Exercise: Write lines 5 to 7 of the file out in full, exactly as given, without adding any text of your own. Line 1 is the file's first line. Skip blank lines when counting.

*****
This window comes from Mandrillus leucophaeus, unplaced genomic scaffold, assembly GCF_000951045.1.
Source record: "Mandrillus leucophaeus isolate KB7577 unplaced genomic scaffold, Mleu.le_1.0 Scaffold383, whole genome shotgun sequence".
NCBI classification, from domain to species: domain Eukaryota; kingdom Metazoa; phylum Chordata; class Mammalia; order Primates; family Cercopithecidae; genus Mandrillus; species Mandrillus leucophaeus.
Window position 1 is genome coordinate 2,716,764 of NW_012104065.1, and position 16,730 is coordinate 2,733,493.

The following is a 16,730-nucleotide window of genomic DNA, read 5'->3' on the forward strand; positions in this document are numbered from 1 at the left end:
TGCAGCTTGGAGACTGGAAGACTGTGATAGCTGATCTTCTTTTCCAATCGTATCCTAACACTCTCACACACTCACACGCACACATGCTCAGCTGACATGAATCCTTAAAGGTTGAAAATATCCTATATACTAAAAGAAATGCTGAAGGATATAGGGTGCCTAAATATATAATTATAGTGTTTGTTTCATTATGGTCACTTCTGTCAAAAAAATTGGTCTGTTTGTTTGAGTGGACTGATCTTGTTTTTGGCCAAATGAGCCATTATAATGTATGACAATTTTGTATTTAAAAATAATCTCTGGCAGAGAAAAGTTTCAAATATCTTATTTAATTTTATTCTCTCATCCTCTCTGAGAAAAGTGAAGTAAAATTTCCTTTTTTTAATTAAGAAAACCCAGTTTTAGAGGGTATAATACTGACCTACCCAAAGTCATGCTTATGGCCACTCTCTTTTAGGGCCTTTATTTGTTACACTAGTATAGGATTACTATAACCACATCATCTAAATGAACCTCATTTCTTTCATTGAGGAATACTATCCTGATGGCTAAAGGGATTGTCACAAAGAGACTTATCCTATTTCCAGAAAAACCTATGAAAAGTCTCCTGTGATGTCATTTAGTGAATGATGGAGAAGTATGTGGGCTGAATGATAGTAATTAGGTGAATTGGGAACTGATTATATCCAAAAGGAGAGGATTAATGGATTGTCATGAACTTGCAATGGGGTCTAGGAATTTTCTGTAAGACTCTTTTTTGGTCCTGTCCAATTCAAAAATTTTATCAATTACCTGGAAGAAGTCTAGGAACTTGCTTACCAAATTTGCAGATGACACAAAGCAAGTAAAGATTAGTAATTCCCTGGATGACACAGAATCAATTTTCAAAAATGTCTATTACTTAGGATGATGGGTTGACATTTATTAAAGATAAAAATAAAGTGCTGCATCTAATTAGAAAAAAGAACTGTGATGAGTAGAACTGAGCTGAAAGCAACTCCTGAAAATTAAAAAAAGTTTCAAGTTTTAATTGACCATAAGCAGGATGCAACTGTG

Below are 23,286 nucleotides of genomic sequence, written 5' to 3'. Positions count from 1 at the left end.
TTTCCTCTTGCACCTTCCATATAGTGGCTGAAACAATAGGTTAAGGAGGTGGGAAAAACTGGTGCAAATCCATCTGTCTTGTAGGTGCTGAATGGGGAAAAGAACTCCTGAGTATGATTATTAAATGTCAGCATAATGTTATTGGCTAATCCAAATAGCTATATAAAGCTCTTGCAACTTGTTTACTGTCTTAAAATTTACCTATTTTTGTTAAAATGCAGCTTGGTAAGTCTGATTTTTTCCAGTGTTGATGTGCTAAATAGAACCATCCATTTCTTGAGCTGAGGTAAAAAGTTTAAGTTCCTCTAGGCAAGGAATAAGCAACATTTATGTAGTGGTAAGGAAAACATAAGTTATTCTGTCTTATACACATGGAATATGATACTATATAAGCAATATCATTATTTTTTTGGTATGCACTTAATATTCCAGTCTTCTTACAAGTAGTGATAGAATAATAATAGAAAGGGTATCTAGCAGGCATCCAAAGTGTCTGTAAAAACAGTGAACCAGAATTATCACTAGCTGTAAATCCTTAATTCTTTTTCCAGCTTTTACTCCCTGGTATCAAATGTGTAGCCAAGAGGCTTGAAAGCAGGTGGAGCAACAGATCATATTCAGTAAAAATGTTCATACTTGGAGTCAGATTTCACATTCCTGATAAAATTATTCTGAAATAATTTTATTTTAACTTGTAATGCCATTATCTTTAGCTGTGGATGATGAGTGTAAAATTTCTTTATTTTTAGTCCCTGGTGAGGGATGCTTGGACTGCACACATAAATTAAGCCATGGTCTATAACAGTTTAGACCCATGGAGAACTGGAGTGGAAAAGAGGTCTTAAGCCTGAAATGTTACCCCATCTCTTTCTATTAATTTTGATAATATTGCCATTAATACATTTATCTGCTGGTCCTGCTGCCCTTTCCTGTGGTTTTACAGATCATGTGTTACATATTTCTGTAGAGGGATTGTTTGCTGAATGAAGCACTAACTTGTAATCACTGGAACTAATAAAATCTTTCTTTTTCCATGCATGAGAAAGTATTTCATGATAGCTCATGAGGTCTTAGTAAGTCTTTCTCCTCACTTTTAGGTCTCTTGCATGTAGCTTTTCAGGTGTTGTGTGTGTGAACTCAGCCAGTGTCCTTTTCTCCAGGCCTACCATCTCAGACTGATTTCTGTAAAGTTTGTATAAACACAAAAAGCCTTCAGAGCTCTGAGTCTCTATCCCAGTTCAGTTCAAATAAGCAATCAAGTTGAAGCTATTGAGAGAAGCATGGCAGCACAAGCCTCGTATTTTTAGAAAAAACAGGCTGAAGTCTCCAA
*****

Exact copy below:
The following is a 16,730-nucleotide window of genomic DNA, read 5'->3' on the forward strand; positions in this document are numbered from 1 at the left end:
TGCAGCTTGGAGACTGGAAGACTGTGATAGCTGATCTTCTTTTCCAATCGTATCCTAACACTCTCACACACTCACACGCACACATGCTCAGCTGACATGAATCCTTAAAGGTTGAAAATATCCTATATACTAAAAGAAATGCTGAAGGATATAGGGTGCCTAAATATATAATTATAGTGTTTGTTTCATTATGGTCACTTCTGTCAAAAAAATTGGTCTGTTTGTTTGAGTGGACTGATCTTGTTTTTGGCCAAATGAGCCATTATAATGTATGACAATTTTGTATTTAAAAATAATCTCTGGCAGAGAAAAGTTTCAAATATCTTATTTAATTTTATTCTCTCATCCTCTCTGAGAAAAGTGAAGTAAAATTTCCTTTTTTTAATTAAGAAAACCCAGTTTTAGAGGGTATAATACTGACCTACCCAAAGTCATGCTTATGGCCACTCTCTTTTAGGGCCTTTATTTGTTACACTAGTATAGGATTACTATAACCACATCATCTAAATGAACCTCATTTCTTTCATTGAGGAATACTATCCTGATGGCTAAAGGGATTGTCACAAAGAGACTTATCCTATTTCCAGAAAAACCTATGAAAAGTCTCCTGTGATGTCATTTAGTGAATGATGGAGAAGTATGTGGGCTGAATGATAGTAATTAGGTGAATTGGGAACTGATTATATCCAAAAGGAGAGGATTAATGGATTGTCATGAACTTGCAATGGGGTCTAGGAATTTTCTGTAAGACTCTTTTTTGGTCCTGTCCAATTCAAAAATTTTATCAATTACCTGGAAGAAGTCTAGGAACTTGCTTACCAAATTTGCAGATGACACAAAGCAAGTAAAGATTAGTAATTCCCTGGATGACACAGAATCAATTTTCAAAAATGTCTATTACTTAGGATGATGGGTTGACATTTATTAAAGATAAAAATAAAGTGCTGCATCTAATTAGAAAAAAGAACTGTGATGAGTAGAACTGAGCTGAAAGCAACTCCTGAAAATTAAAAAAAGTTTCAAGTTTTAATTGACCATAAGCAGGATGCAACTGTG

Below are 23,286 nucleotides of genomic sequence, written 5' to 3'. Positions count from 1 at the left end.